Blast from the Past: Point and Click Games Gaining a New Wind or Just Nostalgia?

point and click gamesSalutations, nerds!

I’ve been thinking a lot about games I used to play as a kid, in no small part thanks to some games I’ve been playing as an adult in similar styles.

The point and click genre is always going to have a special place in my heart. I can’t tell you how many hours I sunk into King’s Quest and Mixed Up Mother Goose, even after current Windows stopped supporting them and I had to resort to using DOSBox to get them to play.

Oh, DOSBox. I told my 16-year-old brother about you and he had no idea what I was talking about. Heck, I told my 16-year-old brother about DOS and he had no idea what I was talking about. Hats off to you. For the most part you aren’t missed but there is a certain bitter “oh god I’m old now” feeling that comes along with teenagers today never having used you.

Best of both worlds with point and click games

point and click gamesAnyway, the point I’m getting at here is I’d nearly forgotten how much I love point and click games.

And then Wadjet Eye Games reminded me with The Blackwell Legacy.

I cannot begin to tell you how much I enjoyed playing through these games. They were simultaneously a new experience – being point and clicks I had not played before – and also a very familiar and nostalgic one simply based on the interface and art style.

There are five games in the Blackwell series: Legacy, Unbound, Convergence, Deception and Epiphany. Let me put cards out on the table really fast. I still haven’t gotten to play the last one yet. It is sitting on my hard drive, installed, ready to go, and I am saving it for a rainy day when I really need it. That’s how confident I am it’s going to be good.

That said, the first four were amazing, fully voice acted, the art was phenomenal, the puzzles were challenging without sending me running to the guidebook every five minutes (oh hi there Google), and most importantly I love the characters.

The Blackwell Series is, for the most part, about medium Rosangela Blackwell and her spirit guide, Joey, as they tackle the difficult problems attached to sorting out the lingering dead. Ghosts, is what I’m saying. It all reads like a mystery, though, as you go through and try to find more about these dead people so Rosa and Joey can help them.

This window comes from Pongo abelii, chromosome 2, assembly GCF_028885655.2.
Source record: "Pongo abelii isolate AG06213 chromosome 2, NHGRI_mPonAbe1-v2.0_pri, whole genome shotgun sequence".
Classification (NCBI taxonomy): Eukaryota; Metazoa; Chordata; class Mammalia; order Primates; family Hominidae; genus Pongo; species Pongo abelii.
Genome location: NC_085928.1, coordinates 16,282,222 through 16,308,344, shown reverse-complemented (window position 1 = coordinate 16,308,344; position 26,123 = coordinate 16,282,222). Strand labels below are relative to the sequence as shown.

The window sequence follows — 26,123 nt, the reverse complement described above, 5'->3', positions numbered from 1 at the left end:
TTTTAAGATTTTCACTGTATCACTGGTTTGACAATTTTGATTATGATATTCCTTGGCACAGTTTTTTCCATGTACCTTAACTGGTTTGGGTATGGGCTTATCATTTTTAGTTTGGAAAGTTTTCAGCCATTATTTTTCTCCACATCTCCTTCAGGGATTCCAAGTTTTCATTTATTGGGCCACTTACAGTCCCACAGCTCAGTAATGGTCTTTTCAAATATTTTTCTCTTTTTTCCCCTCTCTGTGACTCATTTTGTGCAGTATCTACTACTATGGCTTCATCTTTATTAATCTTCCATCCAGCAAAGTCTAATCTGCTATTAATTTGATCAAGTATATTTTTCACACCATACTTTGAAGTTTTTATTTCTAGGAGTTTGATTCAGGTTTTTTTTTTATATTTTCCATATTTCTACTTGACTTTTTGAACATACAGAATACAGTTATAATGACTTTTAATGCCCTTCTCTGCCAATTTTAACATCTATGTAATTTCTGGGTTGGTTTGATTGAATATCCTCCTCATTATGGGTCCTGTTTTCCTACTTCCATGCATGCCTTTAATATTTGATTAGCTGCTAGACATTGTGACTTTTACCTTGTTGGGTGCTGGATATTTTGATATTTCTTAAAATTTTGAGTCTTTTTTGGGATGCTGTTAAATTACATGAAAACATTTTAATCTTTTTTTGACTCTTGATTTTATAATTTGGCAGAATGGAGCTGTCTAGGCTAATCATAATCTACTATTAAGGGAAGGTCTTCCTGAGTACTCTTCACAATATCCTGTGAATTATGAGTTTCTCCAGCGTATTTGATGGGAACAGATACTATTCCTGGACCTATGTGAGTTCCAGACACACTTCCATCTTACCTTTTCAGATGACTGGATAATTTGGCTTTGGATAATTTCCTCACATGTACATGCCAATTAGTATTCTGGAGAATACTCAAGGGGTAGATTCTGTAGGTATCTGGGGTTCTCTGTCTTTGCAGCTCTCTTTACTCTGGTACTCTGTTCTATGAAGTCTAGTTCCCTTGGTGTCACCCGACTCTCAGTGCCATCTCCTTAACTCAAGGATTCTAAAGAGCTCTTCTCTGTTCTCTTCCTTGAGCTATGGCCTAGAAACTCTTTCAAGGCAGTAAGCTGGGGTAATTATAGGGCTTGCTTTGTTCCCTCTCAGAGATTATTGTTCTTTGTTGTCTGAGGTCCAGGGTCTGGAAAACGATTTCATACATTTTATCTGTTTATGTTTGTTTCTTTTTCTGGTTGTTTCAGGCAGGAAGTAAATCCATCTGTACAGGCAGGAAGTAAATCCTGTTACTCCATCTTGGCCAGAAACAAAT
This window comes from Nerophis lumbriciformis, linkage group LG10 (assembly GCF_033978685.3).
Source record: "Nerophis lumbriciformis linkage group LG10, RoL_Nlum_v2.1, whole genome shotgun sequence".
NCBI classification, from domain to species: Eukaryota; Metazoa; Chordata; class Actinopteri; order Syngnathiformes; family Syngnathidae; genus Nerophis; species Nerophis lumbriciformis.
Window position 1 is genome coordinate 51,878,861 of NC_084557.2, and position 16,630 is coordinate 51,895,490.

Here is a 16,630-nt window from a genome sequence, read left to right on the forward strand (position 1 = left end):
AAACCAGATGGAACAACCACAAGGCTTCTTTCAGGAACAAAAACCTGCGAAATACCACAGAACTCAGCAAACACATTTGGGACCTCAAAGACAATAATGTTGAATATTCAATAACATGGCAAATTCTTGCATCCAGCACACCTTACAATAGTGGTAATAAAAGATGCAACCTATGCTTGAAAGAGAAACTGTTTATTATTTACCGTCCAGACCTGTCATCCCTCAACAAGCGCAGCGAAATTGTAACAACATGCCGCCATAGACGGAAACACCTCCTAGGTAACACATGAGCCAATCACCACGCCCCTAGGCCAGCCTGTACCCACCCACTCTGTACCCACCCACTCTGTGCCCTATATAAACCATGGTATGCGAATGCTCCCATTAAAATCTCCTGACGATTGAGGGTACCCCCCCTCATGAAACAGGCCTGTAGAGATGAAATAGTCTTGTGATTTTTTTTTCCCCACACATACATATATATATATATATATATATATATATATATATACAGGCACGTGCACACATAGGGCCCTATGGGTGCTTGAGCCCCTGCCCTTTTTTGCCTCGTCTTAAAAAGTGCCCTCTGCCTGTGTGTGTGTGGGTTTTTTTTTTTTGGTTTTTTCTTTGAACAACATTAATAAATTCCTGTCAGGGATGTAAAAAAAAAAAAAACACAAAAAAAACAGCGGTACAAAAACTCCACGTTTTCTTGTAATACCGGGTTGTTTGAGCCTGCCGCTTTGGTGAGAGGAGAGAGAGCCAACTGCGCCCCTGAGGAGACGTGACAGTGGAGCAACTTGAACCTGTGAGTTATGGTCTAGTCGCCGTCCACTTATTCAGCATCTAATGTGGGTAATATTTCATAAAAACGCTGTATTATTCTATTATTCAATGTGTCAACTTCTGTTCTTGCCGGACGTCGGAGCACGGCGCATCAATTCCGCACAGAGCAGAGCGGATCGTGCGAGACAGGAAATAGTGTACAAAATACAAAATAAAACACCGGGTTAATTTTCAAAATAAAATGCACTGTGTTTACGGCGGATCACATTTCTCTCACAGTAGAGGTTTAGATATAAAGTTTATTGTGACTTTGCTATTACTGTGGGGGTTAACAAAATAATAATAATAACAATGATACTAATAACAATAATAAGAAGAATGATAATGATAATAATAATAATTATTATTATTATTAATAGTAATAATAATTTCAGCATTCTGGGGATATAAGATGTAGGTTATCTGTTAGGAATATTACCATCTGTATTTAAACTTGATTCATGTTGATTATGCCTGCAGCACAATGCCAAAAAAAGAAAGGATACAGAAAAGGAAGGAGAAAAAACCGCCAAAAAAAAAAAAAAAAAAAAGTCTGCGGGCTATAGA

There’s just something incredibly satisfying about getting to circle back to the same characters over and over again and watch their story develop like this, and something about the medium (I’m sorry I couldn’t resist, you can punish me later) of point and click that I just know wouldn’t have carried through with any other kind of game.

point and click gamesI’ve also acquired and played through Kathy Rain, which is another mystery point and click set in the ’90s surrounding a journalism student investigating the death of her grandfather. While I can honestly say I liked Blackwell better, it was still good enough that I woke up in the middle of the night to play just a little bit more when I knew I needed the sleep. Absolutely cannot resist a good mystery, this is the bane of my existence.

I’ve got Gemini Rue sitting installed, too, but I haven’t started playing it yet, either, because I know it’s going to lock me in (hello, it is both point and click and cyberpunk) and I won’t be able to put it down. I have responsibilities, don’t you know.

That said? I’m just ecstatic that point and click as a genre isn’t dead. This really feels like something I was missing for a long time and just didn’t know it because it had been so long. It happened though, I’ve tasted blood and it was infected by whatever vampiric plague causes people to compulsively need to play pixelated puzzly pointy clicky games.

So here’s my advice for the week: go find a game genre you haven’t played in a while. Find out what is new in that genre. I don’t care what it is, platformers, RTS, point and click (-insert big goo goo eyes here-), what have you, just go see what’s new in a game genre you used to love. Maybe you’ll find you still love it.

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Speculative fiction writer and part-time Dungeon Master Megan R. Miller lives in southern Ohio where she keeps mostly nocturnal hours and enjoys life’s quiet moments. She has a deep love for occult things, antiques, herbalism, big floppy hats and the wonders of the small world (such as insects and arachnids), and she is happy to be owned by the beloved ghost of a black cat. Her fiction, such as The Chronicles of Drasule and the Nimbus Mysteries, can be found on Amazon.

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Speculative fiction writer and part-time Dungeon Master Megan R. Miller lives in southern Ohio where she keeps mostly nocturnal hours and enjoys life’s quiet moments. She has a deep love for occult things, antiques, herbalism, big floppy hats and the wonders of the small world (such as insects and arachnids), and she is happy to be owned by the beloved ghost of a black cat. Her fiction, such as The Chronicles of Drasule and the Nimbus Mysteries, can be found on Amazon.

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